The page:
Paying the fiscal piper

As Finance Minister Joe Oliver rose Wednesday to deliver a fiscal update to a blue-chip business audience that trumpets balanced books and a surplus on the way, it is be a good time to remember how we got here.

As Finance Minister Joe Oliver rose Wednesday to deliver a fiscal update to a blue-chip business audience that trumpets balanced books and a surplus on the way, it is be a good time to remember how we got here.

It’s also a good time to remember how quickly a surplus can be vacuumed up.

It was after the deep cuts unveiled in his 2012 budget that the former finance minister, the late Jim Flaherty, told Canadians that those cuts were to “back-office operations” of government that would not be noticed by Canadians.

It was all about fat, not delivery of services, he told us. A quest to test that theory by former Parliamentary Budget Officer Kevin Page ended up in court, unresolved.

But there is at least anecdotal information — and lots of it — that some of those back-office cuts are banging on the front door in 2014.

A simple tally of recent reports, some gleaned by this newspaper and The Canadian Press and testimony before parliamentary committees, gives us a partial sense of what we are sacrificing to ensure this government could get to surplus and offer its tax breaks in a pre-election period.

This week alone there was a report from the government’s public accounts showing the Harper government’s spending on marine safety had plunged 27 per cent since 2009-10 while aviation and rail safety were both down 20 per cent or more.

Transport Canada says the cuts were made on overhead, administrative and support services, but opposition critics find it hard to believe safety is not being compromised while oil shipments by rail skyrocket.

Another document obtained by The Canadian Press showed Aboriginal Affairs had to shift $505 million in money earmarked for infrastructure over a six-year period to social and educational spending.

The money has bled the infrastructure fund and still not covered the shortfall on education and social spending. The infrastructure shortfall means fewer schools and more boil water orders in First Nations communities.

The information commissioner, Suzanne Legault, has also gone public, complaining she cannot keep up with complaints over the antiquated Access to Information Act.

Her $11.2-million budget has been sliced by nine per cent over five years while complaints are soaring, up by 31 per cent last year alone.

The Toronto Star has reported extensively on cuts at Parks Canada, which is dealing with a $27-million shave from its planned $659.7-million 2014-15 budget, meaning shorter seasons at national parks and restricted hours at historic sites.

Money will also be saved by moving away from guided tours, making them “self-guided visitor activities.”

Tuesday, in a published opinion piece, Colin Kenny, the former chair of the Senate Committee on National Security and Defence, points to a $44-million cut from the budget at the Canadian Security Intelligence Service two years ago and a 15 per cent dip in the RCMP budget over four years.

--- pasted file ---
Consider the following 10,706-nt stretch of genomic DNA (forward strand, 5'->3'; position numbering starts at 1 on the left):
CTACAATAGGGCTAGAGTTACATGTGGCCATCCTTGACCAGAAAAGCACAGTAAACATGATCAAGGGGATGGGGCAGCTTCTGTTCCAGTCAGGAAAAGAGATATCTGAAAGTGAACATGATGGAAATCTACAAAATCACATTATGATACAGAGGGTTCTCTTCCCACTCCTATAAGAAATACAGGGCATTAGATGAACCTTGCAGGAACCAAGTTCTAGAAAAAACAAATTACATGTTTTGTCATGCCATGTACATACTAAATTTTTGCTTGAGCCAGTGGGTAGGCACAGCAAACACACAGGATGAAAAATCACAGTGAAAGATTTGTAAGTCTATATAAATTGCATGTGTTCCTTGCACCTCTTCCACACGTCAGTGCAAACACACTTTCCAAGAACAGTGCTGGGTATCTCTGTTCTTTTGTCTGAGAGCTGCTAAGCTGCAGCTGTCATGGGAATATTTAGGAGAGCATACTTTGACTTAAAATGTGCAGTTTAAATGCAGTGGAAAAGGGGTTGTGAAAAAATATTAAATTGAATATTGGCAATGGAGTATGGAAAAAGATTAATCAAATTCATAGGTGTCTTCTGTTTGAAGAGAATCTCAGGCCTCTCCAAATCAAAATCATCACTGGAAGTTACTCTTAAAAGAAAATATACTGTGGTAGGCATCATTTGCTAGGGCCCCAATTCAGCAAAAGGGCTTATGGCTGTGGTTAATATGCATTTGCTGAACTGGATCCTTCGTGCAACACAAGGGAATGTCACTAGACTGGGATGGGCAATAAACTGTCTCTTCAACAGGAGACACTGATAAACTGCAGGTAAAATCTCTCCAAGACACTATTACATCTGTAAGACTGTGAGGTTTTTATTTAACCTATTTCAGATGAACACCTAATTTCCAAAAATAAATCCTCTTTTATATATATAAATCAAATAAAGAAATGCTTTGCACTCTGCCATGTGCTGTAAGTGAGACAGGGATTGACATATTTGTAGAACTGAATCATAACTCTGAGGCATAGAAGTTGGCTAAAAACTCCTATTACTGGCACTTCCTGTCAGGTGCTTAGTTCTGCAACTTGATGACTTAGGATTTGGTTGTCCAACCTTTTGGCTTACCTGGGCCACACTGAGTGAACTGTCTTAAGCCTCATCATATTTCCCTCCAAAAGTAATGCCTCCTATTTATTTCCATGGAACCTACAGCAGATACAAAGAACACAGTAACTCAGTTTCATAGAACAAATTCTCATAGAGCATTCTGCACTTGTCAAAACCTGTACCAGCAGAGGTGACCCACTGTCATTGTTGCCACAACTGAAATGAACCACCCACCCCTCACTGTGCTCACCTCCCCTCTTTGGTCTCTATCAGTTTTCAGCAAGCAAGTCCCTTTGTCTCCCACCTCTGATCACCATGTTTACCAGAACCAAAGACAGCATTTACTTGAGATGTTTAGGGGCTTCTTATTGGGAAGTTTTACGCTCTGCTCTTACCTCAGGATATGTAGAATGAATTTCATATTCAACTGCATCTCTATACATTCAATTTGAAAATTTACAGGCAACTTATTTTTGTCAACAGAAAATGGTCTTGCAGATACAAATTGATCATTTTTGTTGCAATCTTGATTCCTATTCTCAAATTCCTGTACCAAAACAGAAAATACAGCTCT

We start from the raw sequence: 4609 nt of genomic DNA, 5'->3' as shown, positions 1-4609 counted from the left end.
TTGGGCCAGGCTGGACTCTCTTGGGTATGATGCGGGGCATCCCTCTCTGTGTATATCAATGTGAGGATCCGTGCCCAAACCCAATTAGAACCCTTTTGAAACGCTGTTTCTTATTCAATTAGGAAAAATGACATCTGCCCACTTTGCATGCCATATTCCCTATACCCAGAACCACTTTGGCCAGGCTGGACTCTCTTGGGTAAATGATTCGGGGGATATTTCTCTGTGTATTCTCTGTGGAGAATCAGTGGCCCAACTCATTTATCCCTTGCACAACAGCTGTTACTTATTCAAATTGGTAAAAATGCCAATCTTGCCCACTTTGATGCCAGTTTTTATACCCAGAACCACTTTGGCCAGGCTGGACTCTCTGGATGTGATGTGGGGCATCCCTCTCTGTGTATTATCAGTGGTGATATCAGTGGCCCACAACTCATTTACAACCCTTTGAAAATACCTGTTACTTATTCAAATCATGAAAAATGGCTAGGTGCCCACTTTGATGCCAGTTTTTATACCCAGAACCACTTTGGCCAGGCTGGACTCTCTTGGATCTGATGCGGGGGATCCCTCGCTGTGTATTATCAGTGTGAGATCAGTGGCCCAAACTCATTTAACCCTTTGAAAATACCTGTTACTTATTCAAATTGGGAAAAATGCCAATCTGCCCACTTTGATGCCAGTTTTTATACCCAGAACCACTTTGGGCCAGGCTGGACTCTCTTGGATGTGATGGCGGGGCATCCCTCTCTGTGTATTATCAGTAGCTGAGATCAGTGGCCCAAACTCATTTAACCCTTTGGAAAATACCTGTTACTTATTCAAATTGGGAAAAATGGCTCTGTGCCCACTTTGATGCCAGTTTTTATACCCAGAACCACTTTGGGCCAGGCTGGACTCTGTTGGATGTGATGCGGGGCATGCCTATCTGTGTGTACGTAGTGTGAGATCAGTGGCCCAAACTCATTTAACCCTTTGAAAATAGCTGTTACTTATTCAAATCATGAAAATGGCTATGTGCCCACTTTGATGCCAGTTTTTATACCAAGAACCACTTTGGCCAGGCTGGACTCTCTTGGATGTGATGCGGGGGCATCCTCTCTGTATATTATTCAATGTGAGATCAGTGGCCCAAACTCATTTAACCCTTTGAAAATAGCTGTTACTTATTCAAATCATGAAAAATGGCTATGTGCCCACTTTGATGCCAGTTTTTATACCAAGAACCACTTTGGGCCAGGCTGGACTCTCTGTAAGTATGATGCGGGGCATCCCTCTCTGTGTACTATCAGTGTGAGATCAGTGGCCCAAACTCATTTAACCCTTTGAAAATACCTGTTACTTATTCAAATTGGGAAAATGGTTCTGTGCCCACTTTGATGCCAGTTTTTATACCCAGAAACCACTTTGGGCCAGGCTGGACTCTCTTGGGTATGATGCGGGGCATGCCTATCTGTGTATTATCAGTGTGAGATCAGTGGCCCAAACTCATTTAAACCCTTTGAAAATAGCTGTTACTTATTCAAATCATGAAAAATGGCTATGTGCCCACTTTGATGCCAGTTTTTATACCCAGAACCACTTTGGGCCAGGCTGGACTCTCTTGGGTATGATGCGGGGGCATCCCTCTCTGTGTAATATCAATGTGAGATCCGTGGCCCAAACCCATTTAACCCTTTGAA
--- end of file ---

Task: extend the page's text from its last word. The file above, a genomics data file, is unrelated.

RCMP Commissioner Bob Paulson, in testimony to the committee on which Kenny sits, did not ask for more money — not in public — but he said he had to reallocate resources to anti-terror duties.

Just last week, Page’s successor, Jean-Denis Frechette, warned that the package of tax breaks and increases to child benefits leave no room for permanent tax cuts or spending increases for Oliver in the next federal budget.

He also called for long-term thinking regarding the needs of an aging population, particularly when it comes to health-care costs.

Federal transfers to the provinces for health care increase by six per cent per year until 2016-17, but will then be tied to national economic growth, a take-it-or-leave-it edict passed down by Flaherty early in Prime Minister Stephen Harper’s majority mandate.

Frechette says billions of dollars of health-care costs will be downloaded onto the provinces.

The Conservative government is exactly where it wants to be, using a surplus to target families with children in an election year, daring its political opponents to cancel those breaks if they want to spend a surplus elsewhere.

But that doesn’t mean we didn’t get to where they wanted to be with no damage to services.

Those who analyze government spending always knew it would take service cuts, not salary and hiring freezes, attrition and reduced travel to get to this point.

While you await your cheques, you might want to remember they didn’t come free.

It may have already cost you from health care to security, from access to parks to treatment of our First Nations.

Tim Harper is a syndicated Toronto Star national affairs writer. He can be reached at

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